News & Politics

Worried About Trump Attending the WHCA Dinner? You Shouldn’t Go Anyway!

The 2015 White House Correspondents' Dinner. Photograph by Dan Swartz.

Donald Trump’s election is “raising questions and some fears” among members of the White House Correspondents’ Association, who worry how the president-elect may approach their annual dinner.

“Will he come? Ask for money to go a charity? Threaten not coming? Or does he see it as a high-profile event, drawing more attention to it?” one anonymous former board member told Poynter’s James Warren. “It certainly has the potential to be a train wreck, and it’s possible that the Trump team would see that as a good thing,” former CBS and CBS News spokesperson Tom Goodman said.

Sorry, it could become a train wreck? An oppositional press dressing up fancy and clinking Champagne flutes with the people it’s supposed to be covering? I don’t claim to speak for my coworkers, but I’m not the only person who thinks this thing is a moral calamity–the New York Times has wisely forbidden its journalists to attend since 2007Tom Brokaw accurately described the spectacle as, “‘We’re Versailles. The rest of you eat cake.’

The counter-argument is that journalism wet blankets like me just don’t understand how transactional, access-based reporting works. Whether you’re meeting a source at a coffeeshop or around a table paid for by your media organization, you’re still working them, opening them up to eventually spilling the beans. Who cares how ridiculous that looks?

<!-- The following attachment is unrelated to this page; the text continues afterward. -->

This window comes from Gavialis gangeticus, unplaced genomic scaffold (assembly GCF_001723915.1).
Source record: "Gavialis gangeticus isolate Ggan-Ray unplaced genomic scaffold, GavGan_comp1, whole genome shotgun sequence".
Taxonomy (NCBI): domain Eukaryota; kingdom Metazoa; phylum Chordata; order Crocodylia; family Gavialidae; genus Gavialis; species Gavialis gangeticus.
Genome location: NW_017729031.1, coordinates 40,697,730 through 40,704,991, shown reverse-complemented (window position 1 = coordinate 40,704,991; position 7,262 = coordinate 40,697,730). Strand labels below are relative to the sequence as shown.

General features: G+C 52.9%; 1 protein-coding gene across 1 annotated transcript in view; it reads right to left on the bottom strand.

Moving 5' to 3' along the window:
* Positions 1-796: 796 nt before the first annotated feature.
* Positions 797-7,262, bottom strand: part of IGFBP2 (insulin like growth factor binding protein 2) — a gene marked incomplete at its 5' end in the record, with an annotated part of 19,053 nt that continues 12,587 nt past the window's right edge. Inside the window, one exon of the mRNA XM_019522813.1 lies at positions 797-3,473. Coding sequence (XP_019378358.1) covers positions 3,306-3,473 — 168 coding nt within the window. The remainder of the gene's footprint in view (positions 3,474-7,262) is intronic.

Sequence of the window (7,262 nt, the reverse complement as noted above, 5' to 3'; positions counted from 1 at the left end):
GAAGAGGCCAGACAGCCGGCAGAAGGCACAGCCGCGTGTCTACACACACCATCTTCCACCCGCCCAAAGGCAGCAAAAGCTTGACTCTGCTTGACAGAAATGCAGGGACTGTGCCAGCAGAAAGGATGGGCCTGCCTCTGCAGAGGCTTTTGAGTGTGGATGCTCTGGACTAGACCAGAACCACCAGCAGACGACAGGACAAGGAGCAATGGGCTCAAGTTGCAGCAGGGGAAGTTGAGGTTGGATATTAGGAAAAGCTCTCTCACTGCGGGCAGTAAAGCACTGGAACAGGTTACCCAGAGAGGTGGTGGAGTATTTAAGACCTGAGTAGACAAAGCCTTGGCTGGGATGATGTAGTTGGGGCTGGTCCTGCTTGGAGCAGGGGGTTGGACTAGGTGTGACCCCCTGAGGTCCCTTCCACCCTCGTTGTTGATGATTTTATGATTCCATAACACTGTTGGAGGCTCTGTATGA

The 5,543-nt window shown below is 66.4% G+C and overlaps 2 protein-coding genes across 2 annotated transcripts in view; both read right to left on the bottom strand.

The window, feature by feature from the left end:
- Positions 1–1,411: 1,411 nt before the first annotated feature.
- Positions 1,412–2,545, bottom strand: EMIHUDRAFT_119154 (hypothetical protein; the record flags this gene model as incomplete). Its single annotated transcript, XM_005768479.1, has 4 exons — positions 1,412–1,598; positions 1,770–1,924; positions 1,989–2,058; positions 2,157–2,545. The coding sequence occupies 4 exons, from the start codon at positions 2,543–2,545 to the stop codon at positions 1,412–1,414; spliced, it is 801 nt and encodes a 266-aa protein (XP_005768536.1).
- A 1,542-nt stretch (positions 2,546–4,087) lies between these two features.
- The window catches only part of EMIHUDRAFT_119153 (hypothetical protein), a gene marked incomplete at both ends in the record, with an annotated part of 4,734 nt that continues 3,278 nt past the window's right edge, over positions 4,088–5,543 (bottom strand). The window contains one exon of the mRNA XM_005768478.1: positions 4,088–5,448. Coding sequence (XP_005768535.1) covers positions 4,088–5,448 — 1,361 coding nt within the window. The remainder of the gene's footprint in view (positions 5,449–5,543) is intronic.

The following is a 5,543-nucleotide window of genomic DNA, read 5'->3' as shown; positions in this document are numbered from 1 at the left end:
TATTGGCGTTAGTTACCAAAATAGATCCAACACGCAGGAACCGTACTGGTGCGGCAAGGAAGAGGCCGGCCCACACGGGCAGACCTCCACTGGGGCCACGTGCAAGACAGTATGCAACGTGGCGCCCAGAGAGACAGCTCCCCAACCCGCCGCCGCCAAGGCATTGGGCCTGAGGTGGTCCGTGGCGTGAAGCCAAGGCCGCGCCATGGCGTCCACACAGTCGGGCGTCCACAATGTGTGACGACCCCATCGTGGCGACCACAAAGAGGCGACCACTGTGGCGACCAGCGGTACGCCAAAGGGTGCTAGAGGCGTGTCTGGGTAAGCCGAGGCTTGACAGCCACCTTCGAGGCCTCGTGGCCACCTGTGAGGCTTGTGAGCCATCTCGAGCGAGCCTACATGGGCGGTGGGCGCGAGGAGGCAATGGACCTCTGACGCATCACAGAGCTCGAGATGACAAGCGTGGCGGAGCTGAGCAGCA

Why don’t we ask that question as we enjoy this clip from the 2007 Radio and Television Correspondents Association dinner. It’s a different event but it’s organized around the same principles as the WHCA.

This display took place four years after the US press largely fell in line with the Bush White House’s bogus case for war with Iraq, and it’s a pretty good reminder that even as you think you’re corrupting your sources (which you absolutely should be doing!), they’re probably working just as hard at corrupting you. It’s fine to meet these people. Just don’t flatter yourself that when you’re palling around with them on TV, you’re the only party gaining an advantage.

Okay, Mr. No Fun, what about those scholarships the celebrity-magnet dinner raises money for? Yeah, about that. You could donate to your favorite journalism program instead, or give money to a nonprofit news source–right now, the Knight Foundation is matching gifts to many of those.

Your money may go farther that way: As Luke Mullins has reported, contributions to the WHCA jumped 162 percent from 2009-2013, but the percentage of money that went to scholarships went from 60 percent in 2009 to 21.5 percent in 2014. The organization gave $86,550 to scholarships in 2014 and its counsel said it planned to give the same amount in 2015. “It strikes me that the primary purpose is to promote opportunities for journalists,” The Law of Tax-Exempt Organizations author Bruce Hopkins told Mullins.

If you’re a journalist, and your concern about attending next April’s dinner is that a president who openly despises the press may be there, you might want to think way back to last month when Trump was elected, and everyone in our business was wondering how we missed it. Swipe through your phone’s camera roll from last April. You may find a clue or two.

Senior editor

Andrew Beaujon joined Washingtonian in late 2014. He was previously with the Poynter Institute,, and Washington City Paper. He lives in Del Ray.